Out-Law News | 07 Jun 2018 | 3:43 pm | 3 min. read
The law reform body for England and Wales has proposed to update the law to make the procedure for obtaining a search warrant, and the powers available under that warrant, more consistent. It is also proposing more consistent safeguards, and to reflect better the increasing importance of electronic and digital evidence.
A search warrant is a written authorisation, issued by a judge, which allows an investigator to enter premises to search and seize material of a kind specified in the warrant. The general power to issue a search warrant is set out in section 8 of the 1984 Police and Criminal Evidence Act (PACE). However, there are another 175 different statutory powers under which different investigatory bodies may issue a search warrant, each of which has different conditions governing its use and different powers attached.
The Law Commission said that the complexity in the current law risked drafting errors and legal challenges. There have been over 50 reported judicial reviews relating to the issue of a search warrant or the conduct of the search since 2010, with "millions" spent by public bodies in damages and legal fees, it said.
It is therefore proposing a streamlined, modernised way through which investigators may obtain a search warrant, backed by improved judicial scrutiny and statutory safeguards. It has also proposed a new procedure to challenge and correct procedural deficiencies. The Law Commission has also proposed restricting the use of early morning and late night searches to cases where the investigators can provide a "clear evidential basis" of the need for the search to take place at that time, and requiring prior judicial authorisation before an out of hours search can take place.
Safeguards set out in sections 15 and 16 of PACE are no longer appropriate, as they apply only to warrants issued to "constables", according to the Law Commission. These safeguards specify certain information that must be contained in a search warrant in order for it to be valid. The Law Commission has proposed extending these safeguards to cover all search warrants relating to a criminal investigation. It is also proposing that agencies which have a duty to investigate offences, but which cannot currently apply for a search warrant, be given the power to do so.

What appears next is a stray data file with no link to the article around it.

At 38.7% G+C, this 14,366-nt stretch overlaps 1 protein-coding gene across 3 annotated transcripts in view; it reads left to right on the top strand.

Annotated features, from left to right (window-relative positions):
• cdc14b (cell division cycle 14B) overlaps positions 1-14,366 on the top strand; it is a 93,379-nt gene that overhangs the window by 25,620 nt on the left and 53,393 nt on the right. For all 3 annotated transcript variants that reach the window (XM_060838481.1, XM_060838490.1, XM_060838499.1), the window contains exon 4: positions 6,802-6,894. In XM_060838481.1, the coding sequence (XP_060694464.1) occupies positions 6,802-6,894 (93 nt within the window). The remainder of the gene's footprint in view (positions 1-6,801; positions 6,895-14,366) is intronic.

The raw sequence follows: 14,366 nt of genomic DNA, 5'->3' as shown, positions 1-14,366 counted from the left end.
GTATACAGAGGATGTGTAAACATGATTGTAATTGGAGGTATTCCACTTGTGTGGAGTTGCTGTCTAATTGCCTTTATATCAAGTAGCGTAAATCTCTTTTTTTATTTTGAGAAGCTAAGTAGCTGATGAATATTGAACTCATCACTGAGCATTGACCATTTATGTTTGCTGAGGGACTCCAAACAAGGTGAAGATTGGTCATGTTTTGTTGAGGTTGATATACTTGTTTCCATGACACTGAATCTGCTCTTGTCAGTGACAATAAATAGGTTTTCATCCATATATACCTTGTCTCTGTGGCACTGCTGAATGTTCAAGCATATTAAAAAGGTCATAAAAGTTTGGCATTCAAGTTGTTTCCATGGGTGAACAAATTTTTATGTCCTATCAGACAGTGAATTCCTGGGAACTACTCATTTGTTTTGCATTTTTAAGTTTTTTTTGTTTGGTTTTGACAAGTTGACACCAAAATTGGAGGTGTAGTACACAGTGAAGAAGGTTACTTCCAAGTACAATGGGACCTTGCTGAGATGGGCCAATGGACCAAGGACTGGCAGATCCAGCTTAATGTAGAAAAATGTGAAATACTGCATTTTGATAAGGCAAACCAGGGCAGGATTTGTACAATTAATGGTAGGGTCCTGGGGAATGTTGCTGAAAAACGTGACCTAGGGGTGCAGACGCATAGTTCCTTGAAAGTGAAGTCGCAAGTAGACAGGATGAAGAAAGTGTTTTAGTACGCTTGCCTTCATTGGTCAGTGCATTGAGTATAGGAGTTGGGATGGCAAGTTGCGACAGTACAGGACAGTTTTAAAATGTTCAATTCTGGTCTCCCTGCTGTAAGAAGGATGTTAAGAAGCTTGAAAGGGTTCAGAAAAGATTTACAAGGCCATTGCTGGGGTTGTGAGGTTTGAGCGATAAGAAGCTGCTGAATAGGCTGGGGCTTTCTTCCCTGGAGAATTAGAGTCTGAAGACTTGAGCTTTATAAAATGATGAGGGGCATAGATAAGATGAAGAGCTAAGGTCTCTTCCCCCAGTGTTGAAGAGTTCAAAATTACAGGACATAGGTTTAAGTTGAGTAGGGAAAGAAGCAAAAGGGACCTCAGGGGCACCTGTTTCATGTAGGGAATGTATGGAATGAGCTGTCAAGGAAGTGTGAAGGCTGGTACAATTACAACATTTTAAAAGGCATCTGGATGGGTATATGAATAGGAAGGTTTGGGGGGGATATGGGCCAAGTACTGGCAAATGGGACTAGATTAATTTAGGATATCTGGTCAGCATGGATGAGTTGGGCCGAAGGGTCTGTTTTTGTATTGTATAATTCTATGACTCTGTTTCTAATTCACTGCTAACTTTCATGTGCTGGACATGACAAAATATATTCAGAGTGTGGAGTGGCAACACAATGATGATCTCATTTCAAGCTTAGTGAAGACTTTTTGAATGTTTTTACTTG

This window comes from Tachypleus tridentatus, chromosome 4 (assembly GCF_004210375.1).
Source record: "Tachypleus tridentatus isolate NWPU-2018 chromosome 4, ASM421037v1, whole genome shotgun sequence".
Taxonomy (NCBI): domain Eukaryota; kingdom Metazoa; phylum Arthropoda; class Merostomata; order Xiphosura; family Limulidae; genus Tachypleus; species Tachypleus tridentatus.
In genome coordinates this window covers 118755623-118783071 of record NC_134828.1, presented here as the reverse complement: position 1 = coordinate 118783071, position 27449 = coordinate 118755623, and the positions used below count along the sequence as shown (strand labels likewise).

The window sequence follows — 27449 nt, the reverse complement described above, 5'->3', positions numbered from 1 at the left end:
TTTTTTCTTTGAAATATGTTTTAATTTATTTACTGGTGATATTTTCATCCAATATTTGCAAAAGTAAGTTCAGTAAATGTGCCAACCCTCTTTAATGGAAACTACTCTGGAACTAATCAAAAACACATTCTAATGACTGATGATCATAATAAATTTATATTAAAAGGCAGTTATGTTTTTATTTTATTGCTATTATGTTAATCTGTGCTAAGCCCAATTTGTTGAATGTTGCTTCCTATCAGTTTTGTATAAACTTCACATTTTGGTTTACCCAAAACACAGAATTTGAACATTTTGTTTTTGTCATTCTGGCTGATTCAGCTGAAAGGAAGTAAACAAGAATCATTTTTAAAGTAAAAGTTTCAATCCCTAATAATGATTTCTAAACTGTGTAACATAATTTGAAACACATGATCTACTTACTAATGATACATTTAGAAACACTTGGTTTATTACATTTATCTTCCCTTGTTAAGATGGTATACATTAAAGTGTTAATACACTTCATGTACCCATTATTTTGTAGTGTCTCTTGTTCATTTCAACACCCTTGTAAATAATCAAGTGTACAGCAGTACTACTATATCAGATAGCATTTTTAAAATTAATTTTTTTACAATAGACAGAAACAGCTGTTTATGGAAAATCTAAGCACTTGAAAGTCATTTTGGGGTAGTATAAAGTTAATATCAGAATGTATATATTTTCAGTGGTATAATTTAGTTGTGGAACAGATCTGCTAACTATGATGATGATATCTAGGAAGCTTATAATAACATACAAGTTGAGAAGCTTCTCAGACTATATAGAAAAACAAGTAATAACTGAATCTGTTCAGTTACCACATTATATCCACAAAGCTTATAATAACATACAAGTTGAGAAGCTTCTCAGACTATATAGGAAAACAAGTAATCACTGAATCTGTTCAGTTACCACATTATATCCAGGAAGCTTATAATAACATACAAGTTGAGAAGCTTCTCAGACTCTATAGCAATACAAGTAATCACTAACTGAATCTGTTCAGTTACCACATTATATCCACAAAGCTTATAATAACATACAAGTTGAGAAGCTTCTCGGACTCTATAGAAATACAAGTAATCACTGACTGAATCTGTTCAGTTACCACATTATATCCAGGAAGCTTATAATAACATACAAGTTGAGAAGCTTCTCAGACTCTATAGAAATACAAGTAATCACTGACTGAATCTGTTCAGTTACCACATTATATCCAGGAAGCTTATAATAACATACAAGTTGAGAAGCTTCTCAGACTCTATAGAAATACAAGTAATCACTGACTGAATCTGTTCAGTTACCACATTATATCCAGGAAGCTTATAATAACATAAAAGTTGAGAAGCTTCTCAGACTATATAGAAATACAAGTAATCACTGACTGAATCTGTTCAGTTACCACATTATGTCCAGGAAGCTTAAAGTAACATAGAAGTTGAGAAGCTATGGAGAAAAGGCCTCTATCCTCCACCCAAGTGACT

"This would allow the Serious Fraud Office (SFO), for example, which currently has to seek the assistance of the police, to apply for a search warrant of its own volition," said corporate crime expert Olga Tocewicz of Pinsent Masons, the law firm behind Out-Law.com. "Judicial oversight will of course still be required; however, it does bolster the investigative toolbox available to the SFO, adding to its already significant compulsory powers under section 2 of the 1987 Criminal Justice Act."
The consultation also proposes changes to the law governing the way in which legally privileged material is treated when a search warrant is executed. In particular, it proposes extending the 'protected categories' of material to include journalistic material and medical records; placing the use of independent lawyers to review any claim of privilege on a statutory footing; and introducing a new mechanism to prevent claims of privilege being used as a delaying tactic, particularly during large-scale investigations.
These proposals would be welcomed by those claiming privilege, as they would allow for "a structured and transparent approach to dealing with such issues", said Olga Tocewicz.
"The standard practice is to instruct independent lawyers to review any claim for privilege made by the subject of an investigation in relation to material seized during the execution of a search warrant," she said. "This material receives protected status and cannot be relied upon or indeed read by investigators under the doctrine of legal privilege. The consultation considers whether this practice should be embodied in statute or rules of court and whether the Crown Court should have the power to order a person, or organisation, making a claim for legal privilege to provide search terms or other indications for identifying the material likely to be privileged."
"The consultation also considers whether those making misleading claims for legal privilege should be sanctioned by way of costs, including the costs of the sift. If accepted, this could have a significant impact on the approach taken by those making such a claim," she said.
The consultation contains a detailed chapter setting out the current law on the seizure of electronic material, the existing safeguards, and the deficiencies in the existing regime. The Law Commission has not made any substantive proposals for reform in this area, but rather is inviting views on the form which reform ought to take.
"Our overarching principle is that any statutory framework must, reflecting the reality and complexities of the digital age, facilitate the investigation of crime and safeguard the important public interest in protecting individual rights," it said.
The consultation closes on 5 September 2018.